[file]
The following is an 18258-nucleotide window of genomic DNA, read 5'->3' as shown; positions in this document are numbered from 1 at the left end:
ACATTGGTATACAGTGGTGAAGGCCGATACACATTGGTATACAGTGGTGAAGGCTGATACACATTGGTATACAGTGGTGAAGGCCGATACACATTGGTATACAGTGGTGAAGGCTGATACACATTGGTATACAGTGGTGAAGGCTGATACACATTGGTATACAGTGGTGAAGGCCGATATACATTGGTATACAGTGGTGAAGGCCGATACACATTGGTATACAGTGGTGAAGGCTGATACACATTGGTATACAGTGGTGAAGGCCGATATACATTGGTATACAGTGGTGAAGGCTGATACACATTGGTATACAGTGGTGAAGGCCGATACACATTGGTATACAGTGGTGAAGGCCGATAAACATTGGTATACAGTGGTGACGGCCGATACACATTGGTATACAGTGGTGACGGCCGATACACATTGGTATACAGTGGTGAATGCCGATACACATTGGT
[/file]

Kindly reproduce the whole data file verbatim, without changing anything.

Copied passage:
The following is an 18258-nucleotide window of genomic DNA, read 5'->3' as shown; positions in this document are numbered from 1 at the left end:
ACATTGGTATACAGTGGTGAAGGCCGATACACATTGGTATACAGTGGTGAAGGCTGATACACATTGGTATACAGTGGTGAAGGCCGATACACATTGGTATACAGTGGTGAAGGCTGATACACATTGGTATACAGTGGTGAAGGCTGATACACATTGGTATACAGTGGTGAAGGCCGATATACATTGGTATACAGTGGTGAAGGCCGATACACATTGGTATACAGTGGTGAAGGCTGATACACATTGGTATACAGTGGTGAAGGCCGATATACATTGGTATACAGTGGTGAAGGCTGATACACATTGGTATACAGTGGTGAAGGCCGATACACATTGGTATACAGTGGTGAAGGCCGATAAACATTGGTATACAGTGGTGACGGCCGATACACATTGGTATACAGTGGTGACGGCCGATACACATTGGTATACAGTGGTGAATGCCGATACACATTGGT